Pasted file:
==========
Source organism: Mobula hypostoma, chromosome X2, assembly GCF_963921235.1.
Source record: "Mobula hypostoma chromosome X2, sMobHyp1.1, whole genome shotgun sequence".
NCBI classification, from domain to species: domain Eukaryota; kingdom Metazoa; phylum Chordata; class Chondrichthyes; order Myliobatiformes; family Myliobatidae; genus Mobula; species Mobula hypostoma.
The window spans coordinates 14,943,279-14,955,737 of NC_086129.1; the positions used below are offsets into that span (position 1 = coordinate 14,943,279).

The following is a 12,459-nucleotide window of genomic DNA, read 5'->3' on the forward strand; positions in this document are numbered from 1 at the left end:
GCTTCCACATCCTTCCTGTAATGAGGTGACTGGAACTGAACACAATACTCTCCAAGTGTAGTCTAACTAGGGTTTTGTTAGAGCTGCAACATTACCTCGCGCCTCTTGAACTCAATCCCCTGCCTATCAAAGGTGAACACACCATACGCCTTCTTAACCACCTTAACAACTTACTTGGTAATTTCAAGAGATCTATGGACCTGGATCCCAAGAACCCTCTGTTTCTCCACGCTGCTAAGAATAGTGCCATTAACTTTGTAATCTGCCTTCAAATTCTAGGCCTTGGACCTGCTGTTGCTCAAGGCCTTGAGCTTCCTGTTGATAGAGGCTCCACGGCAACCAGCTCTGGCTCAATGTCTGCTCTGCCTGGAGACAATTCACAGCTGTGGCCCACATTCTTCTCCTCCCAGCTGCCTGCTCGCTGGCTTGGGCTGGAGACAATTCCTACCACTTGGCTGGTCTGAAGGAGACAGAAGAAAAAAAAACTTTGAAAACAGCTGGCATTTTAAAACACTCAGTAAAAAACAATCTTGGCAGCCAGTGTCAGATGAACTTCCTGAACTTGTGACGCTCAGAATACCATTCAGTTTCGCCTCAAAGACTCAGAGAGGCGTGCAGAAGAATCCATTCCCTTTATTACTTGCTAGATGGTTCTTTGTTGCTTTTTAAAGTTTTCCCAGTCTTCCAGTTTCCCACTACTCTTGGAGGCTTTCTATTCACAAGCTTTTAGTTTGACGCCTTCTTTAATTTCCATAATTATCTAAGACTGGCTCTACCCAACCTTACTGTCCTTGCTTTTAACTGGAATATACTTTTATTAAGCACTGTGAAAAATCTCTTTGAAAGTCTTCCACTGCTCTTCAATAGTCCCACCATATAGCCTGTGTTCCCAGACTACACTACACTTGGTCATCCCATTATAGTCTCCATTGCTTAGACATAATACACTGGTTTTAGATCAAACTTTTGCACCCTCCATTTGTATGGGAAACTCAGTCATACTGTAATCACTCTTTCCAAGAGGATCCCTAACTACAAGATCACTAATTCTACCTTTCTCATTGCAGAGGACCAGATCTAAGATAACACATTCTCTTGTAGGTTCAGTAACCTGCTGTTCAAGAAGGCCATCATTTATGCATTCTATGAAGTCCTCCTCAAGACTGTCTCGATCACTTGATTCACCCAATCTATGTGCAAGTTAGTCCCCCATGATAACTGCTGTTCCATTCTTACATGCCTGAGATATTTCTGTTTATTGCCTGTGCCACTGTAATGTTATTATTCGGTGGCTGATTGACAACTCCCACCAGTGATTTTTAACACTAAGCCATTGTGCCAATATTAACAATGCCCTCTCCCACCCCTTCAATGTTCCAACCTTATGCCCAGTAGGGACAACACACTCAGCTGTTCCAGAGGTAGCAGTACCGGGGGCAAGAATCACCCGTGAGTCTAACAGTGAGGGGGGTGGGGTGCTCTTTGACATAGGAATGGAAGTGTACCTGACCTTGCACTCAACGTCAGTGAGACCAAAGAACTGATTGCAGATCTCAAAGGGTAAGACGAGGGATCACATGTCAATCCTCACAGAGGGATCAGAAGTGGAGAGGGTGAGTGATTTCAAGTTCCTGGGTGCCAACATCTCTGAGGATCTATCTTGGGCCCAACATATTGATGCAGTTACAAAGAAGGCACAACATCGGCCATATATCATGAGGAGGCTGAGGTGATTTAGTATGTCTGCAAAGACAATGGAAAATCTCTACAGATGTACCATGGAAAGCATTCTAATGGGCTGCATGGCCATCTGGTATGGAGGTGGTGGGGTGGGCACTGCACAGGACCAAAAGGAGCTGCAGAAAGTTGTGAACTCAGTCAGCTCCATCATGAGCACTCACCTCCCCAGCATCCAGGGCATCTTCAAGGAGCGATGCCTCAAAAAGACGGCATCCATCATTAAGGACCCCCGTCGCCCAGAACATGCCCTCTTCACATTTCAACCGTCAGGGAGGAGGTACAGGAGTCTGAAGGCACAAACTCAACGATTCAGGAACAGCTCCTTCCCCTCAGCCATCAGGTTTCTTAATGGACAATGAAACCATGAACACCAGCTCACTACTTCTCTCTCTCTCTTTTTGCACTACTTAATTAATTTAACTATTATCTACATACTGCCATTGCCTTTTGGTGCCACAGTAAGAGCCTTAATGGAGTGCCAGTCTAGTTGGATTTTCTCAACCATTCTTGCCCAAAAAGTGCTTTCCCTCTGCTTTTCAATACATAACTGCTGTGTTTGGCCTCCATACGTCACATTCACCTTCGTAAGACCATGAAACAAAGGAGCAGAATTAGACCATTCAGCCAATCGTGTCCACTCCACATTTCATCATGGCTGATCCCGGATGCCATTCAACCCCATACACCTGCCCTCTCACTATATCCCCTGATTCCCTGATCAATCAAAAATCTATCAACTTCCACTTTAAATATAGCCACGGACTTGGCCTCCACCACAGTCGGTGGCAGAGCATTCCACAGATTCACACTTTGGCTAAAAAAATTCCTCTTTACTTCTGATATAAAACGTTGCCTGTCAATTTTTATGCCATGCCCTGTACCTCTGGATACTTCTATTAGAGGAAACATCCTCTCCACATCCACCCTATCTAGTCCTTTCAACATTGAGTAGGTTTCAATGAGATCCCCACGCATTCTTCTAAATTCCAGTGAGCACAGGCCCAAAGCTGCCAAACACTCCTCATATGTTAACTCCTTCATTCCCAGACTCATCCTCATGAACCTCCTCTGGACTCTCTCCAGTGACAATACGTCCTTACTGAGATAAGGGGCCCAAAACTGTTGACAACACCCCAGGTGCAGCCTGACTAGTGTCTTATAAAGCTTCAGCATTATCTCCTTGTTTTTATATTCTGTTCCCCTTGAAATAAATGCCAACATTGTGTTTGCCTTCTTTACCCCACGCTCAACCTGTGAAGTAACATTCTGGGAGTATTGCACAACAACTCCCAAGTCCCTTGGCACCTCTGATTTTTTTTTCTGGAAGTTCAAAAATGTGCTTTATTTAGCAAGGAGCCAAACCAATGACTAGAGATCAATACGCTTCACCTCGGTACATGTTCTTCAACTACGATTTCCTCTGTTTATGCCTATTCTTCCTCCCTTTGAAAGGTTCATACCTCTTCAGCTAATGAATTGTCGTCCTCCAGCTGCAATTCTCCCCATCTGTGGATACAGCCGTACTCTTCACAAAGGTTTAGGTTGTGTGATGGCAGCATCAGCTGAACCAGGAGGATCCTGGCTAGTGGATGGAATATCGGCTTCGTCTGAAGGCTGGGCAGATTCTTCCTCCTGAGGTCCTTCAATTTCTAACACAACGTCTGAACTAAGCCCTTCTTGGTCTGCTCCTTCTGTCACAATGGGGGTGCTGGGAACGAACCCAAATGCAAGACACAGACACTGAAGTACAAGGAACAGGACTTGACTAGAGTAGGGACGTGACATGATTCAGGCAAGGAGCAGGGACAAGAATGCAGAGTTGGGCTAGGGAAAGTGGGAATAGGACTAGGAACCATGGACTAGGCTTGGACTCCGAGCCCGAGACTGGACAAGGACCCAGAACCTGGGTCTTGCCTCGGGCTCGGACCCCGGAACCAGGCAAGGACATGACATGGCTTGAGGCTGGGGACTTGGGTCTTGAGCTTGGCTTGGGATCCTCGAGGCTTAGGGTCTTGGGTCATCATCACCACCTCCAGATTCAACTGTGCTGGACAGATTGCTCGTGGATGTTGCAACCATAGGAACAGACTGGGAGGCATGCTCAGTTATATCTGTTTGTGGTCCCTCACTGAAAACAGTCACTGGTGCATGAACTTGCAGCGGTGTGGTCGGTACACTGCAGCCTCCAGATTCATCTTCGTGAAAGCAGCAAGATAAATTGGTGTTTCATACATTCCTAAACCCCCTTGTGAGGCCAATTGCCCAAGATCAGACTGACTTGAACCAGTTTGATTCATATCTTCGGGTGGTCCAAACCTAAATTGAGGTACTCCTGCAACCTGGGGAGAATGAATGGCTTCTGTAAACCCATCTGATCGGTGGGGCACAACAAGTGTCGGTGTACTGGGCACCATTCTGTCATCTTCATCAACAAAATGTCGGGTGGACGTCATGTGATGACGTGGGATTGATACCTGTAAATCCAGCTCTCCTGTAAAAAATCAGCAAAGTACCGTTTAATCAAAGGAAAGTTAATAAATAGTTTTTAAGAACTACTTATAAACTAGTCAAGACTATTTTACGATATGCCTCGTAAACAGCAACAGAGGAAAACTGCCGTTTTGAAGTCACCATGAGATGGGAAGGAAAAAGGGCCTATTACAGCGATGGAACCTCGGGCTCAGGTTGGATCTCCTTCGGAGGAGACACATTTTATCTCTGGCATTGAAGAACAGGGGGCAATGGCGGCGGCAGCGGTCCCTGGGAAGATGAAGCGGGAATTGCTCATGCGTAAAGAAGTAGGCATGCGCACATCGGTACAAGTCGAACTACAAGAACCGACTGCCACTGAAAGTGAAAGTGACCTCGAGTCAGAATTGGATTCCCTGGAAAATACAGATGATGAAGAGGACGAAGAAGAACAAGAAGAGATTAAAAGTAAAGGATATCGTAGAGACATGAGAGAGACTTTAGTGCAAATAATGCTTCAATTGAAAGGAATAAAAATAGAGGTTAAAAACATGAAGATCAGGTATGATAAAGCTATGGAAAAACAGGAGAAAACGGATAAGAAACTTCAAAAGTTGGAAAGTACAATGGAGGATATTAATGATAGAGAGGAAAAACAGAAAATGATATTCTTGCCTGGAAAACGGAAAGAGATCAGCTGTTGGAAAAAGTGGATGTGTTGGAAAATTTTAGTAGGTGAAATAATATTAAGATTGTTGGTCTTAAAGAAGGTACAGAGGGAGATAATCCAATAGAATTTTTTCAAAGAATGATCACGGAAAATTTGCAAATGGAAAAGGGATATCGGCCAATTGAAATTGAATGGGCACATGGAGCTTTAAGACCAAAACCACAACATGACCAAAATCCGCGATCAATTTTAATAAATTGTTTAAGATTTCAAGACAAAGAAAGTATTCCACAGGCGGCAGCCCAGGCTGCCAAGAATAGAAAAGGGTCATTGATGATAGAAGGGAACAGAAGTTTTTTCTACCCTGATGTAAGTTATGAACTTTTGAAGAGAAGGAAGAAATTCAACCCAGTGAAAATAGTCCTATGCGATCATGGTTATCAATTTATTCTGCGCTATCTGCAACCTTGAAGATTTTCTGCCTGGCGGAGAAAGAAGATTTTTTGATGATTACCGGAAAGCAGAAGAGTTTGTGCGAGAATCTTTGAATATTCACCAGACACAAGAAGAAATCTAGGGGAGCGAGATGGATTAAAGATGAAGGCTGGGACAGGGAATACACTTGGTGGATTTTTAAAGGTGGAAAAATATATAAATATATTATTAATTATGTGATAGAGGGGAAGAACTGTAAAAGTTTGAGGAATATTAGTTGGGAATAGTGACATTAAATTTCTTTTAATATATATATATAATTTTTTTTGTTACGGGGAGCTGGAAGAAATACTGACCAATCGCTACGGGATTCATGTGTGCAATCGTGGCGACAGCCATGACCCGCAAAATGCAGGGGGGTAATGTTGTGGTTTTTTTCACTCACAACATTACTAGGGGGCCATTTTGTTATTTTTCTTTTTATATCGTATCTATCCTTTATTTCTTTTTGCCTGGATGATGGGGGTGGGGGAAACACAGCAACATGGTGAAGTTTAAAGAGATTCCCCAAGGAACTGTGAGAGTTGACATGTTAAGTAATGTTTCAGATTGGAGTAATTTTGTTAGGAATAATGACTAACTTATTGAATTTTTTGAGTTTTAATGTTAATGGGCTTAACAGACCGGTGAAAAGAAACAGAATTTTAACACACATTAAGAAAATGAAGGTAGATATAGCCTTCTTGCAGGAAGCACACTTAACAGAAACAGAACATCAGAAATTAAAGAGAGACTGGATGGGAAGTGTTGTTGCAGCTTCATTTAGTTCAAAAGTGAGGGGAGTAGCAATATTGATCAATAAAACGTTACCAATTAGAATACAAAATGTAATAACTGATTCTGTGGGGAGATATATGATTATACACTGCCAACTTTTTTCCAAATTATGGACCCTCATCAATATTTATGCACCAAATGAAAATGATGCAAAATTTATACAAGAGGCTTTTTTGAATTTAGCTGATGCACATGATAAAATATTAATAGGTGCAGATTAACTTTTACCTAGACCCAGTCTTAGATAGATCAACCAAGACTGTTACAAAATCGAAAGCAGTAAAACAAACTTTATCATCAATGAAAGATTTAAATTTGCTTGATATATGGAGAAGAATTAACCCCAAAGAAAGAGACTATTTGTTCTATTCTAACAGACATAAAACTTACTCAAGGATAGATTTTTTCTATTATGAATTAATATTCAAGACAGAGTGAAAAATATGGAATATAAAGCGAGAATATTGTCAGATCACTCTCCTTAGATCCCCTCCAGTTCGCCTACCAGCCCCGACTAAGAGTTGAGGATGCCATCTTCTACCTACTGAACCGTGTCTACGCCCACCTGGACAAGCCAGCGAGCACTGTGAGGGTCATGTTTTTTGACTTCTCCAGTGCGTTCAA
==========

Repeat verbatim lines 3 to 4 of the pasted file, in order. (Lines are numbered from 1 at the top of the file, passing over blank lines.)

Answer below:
NCBI classification, from domain to species: domain Eukaryota; kingdom Metazoa; phylum Chordata; class Chondrichthyes; order Myliobatiformes; family Myliobatidae; genus Mobula; species Mobula hypostoma.
The window spans coordinates 14,943,279-14,955,737 of NC_086129.1; the positions used below are offsets into that span (position 1 = coordinate 14,943,279).